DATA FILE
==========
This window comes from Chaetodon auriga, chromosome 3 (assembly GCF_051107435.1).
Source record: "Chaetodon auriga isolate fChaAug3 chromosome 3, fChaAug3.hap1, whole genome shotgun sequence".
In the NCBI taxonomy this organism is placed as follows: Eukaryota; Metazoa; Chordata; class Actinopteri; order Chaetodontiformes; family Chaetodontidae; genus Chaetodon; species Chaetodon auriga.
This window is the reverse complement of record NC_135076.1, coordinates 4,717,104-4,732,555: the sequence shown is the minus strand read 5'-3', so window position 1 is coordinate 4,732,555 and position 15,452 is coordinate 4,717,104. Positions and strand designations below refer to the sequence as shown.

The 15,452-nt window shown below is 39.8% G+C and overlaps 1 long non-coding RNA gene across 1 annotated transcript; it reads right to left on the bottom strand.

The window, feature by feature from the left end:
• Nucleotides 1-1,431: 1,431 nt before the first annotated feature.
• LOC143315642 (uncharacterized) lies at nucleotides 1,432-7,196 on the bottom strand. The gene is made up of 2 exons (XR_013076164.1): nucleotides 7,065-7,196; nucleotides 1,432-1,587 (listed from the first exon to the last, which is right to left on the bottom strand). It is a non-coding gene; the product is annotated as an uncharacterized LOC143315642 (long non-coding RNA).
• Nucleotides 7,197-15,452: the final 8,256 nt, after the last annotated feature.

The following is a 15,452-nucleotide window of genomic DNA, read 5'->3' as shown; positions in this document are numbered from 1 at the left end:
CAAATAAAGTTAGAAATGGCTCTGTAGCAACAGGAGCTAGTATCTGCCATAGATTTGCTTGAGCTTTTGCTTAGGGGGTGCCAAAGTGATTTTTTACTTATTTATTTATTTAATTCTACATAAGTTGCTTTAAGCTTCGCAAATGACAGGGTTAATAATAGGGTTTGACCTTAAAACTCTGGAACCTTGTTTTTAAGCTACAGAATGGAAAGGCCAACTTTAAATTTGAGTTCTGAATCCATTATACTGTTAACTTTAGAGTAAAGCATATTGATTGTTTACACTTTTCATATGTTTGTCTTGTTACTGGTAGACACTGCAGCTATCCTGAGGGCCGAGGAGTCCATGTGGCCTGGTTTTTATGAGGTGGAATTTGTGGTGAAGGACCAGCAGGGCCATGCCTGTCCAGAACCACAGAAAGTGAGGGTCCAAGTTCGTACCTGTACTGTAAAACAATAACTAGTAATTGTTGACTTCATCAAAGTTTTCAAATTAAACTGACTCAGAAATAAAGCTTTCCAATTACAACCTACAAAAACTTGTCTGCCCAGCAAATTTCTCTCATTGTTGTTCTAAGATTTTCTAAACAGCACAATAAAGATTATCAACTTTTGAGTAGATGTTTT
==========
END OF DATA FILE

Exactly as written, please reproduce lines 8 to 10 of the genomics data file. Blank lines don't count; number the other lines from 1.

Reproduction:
• LOC143315642 (uncharacterized) lies at nucleotides 1,432-7,196 on the bottom strand. The gene is made up of 2 exons (XR_013076164.1): nucleotides 7,065-7,196; nucleotides 1,432-1,587 (listed from the first exon to the last, which is right to left on the bottom strand). It is a non-coding gene; the product is annotated as an uncharacterized LOC143315642 (long non-coding RNA).
• Nucleotides 7,197-15,452: the final 8,256 nt, after the last annotated feature.

The following is a 15,452-nucleotide window of genomic DNA, read 5'->3' as shown; positions in this document are numbered from 1 at the left end: